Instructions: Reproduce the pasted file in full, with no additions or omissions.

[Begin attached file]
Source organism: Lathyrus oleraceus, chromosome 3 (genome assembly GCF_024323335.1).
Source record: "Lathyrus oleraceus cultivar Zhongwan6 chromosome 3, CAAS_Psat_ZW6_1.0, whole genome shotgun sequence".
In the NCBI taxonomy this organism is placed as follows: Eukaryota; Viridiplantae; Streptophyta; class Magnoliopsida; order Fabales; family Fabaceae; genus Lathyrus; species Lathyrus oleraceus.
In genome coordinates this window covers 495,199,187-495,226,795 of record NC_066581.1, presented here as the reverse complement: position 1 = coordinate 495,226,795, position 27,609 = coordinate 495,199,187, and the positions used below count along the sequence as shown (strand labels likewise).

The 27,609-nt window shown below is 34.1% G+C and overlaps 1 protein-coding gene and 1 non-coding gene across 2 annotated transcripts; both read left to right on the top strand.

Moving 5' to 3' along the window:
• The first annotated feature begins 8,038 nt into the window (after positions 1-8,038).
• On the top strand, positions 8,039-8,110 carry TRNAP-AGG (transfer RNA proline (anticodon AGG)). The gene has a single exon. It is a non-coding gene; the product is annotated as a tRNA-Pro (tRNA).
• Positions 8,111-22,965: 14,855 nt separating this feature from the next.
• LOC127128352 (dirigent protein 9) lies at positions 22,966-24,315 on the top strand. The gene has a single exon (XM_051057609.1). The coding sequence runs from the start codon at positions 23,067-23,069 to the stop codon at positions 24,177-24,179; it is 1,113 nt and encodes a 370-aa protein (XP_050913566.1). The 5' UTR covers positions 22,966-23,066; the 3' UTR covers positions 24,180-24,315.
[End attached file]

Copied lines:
Source organism: Lathyrus oleraceus, chromosome 3 (genome assembly GCF_024323335.1).
Source record: "Lathyrus oleraceus cultivar Zhongwan6 chromosome 3, CAAS_Psat_ZW6_1.0, whole genome shotgun sequence".
In the NCBI taxonomy this organism is placed as follows: Eukaryota; Viridiplantae; Streptophyta; class Magnoliopsida; order Fabales; family Fabaceae; genus Lathyrus; species Lathyrus oleraceus.
In genome coordinates this window covers 495,199,187-495,226,795 of record NC_066581.1, presented here as the reverse complement: position 1 = coordinate 495,226,795, position 27,609 = coordinate 495,199,187, and the positions used below count along the sequence as shown (strand labels likewise).

The 27,609-nt window shown below is 34.1% G+C and overlaps 1 protein-coding gene and 1 non-coding gene across 2 annotated transcripts; both read left to right on the top strand.

Moving 5' to 3' along the window:
• The first annotated feature begins 8,038 nt into the window (after positions 1-8,038).
• On the top strand, positions 8,039-8,110 carry TRNAP-AGG (transfer RNA proline (anticodon AGG)). The gene has a single exon. It is a non-coding gene; the product is annotated as a tRNA-Pro (tRNA).
• Positions 8,111-22,965: 14,855 nt separating this feature from the next.
• LOC127128352 (dirigent protein 9) lies at positions 22,966-24,315 on the top strand. The gene has a single exon (XM_051057609.1). The coding sequence runs from the start codon at positions 23,067-23,069 to the stop codon at positions 24,177-24,179; it is 1,113 nt and encodes a 370-aa protein (XP_050913566.1). The 5' UTR covers positions 22,966-23,066; the 3' UTR covers positions 24,180-24,315.